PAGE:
Claims-making, fairness arguments, minimum wage, low-wage workers, qualitative content analysis
A number of states and localities have increased the minimum wage beyond that set by the federal government in recognition of the material and health challenges faced by low-wage earners. Academics, economists, and activists have offered microeconomic, economic justice, and moral rationales to support increasing the minimum wage. These justifications can be understood from the vantage of claims-making, that is, the ways individuals and groups attempt to define and shape a social problem to influence policy. This paper examines the wage-related claims-making of low-wage hospital service workers. These workers (N=156) testified to a City Council-created Wage Review Committee, which posted the testimonies online. We qualitatively content analyzed these workers’ testimonies to identify their rationales for higher wages and fair wage rates. Hospital workers’ testimonies brought depth and new understanding to arguments for raising wages. Low-wage workers can be effective advocates for their own interests.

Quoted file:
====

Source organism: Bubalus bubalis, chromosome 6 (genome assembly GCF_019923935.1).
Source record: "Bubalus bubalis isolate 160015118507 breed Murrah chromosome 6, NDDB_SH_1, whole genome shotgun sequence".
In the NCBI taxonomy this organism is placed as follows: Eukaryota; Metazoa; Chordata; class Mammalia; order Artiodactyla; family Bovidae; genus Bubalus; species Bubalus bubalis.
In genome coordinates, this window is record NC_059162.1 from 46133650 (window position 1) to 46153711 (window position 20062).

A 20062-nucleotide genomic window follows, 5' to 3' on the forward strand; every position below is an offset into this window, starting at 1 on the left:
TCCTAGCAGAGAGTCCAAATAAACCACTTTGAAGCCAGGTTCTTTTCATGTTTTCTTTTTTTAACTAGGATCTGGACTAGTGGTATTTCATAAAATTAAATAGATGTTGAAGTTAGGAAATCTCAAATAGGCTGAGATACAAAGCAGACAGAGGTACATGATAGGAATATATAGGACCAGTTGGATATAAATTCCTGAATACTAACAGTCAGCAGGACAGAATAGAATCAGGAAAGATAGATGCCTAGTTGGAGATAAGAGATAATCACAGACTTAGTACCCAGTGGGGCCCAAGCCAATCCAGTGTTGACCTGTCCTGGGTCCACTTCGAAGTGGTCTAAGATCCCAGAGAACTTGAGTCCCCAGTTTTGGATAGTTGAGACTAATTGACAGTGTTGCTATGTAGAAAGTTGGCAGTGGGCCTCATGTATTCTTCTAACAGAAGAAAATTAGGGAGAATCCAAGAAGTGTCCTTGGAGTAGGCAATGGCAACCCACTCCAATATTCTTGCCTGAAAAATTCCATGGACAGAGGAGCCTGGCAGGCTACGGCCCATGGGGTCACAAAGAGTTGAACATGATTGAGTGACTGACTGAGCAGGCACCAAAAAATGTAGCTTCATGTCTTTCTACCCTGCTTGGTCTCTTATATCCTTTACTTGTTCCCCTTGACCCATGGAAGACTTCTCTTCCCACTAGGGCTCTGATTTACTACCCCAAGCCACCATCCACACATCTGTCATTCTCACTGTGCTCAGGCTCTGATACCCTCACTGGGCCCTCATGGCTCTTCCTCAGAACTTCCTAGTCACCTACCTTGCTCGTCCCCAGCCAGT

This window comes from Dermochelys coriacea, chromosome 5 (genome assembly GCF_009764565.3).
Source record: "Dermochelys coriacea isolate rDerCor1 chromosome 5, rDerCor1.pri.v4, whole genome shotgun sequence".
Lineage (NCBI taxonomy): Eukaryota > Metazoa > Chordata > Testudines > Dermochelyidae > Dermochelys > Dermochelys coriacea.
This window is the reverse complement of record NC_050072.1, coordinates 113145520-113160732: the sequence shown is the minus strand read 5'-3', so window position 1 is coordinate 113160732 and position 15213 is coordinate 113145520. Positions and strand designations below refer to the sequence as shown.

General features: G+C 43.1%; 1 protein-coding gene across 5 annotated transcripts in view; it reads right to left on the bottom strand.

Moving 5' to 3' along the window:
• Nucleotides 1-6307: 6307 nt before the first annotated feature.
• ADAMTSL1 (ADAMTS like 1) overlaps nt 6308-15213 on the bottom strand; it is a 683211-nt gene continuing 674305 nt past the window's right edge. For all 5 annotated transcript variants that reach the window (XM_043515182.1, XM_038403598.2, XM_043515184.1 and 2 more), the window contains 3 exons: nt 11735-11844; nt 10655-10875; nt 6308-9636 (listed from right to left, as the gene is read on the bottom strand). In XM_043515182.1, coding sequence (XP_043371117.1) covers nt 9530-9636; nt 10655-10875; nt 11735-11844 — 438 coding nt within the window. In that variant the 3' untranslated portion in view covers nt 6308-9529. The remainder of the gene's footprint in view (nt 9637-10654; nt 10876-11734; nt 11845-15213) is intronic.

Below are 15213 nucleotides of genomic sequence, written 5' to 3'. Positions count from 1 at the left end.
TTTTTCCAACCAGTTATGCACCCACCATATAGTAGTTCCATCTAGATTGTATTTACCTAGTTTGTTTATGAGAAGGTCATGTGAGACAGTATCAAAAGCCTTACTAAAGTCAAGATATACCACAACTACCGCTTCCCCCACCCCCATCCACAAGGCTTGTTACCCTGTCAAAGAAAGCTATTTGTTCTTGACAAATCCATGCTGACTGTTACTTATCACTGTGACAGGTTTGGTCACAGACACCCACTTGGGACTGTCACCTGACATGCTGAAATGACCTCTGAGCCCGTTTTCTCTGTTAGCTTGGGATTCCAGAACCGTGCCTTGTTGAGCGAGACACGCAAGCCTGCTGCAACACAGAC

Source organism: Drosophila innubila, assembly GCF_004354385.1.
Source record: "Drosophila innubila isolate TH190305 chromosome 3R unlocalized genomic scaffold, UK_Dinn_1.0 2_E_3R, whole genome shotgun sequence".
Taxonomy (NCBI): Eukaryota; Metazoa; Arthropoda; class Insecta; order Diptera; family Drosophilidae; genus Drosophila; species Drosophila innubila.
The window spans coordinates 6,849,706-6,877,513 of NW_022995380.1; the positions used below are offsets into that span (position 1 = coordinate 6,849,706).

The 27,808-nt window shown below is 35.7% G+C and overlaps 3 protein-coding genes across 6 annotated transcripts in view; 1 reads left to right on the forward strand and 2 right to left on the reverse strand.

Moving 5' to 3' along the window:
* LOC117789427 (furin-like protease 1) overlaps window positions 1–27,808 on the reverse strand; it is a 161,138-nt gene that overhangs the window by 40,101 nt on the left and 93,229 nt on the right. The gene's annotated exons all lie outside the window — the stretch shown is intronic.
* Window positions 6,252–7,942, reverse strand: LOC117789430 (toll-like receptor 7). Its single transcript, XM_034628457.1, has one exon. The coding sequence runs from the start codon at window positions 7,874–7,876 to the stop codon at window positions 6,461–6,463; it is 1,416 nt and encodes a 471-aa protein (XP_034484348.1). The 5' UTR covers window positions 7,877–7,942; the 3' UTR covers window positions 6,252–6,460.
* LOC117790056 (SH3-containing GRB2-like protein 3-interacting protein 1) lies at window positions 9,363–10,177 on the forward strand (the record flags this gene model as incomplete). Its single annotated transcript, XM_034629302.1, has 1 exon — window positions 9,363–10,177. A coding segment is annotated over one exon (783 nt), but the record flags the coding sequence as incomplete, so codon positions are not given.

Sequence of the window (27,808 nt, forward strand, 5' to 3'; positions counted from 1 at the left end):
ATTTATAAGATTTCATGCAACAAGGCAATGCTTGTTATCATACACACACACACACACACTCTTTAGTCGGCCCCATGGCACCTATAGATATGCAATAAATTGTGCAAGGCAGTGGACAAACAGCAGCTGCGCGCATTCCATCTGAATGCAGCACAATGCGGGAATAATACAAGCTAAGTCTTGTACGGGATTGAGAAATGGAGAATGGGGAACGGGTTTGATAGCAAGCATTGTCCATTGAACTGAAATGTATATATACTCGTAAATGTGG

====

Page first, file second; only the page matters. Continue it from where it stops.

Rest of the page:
Wexler, Sandra; Engel, Rafael J.; Laufer, Tal; and Steiner, Elizabeth
""We're not the Enemy and We're not Asking for the World": Low-wage Hospital Service Workers' Advocacy for Fair Wages,"
The Journal of Sociology & Social Welfare: Vol. 47
, Article 7.
Available at: https://scholarworks.wmich.edu/jssw/vol47/iss1/7
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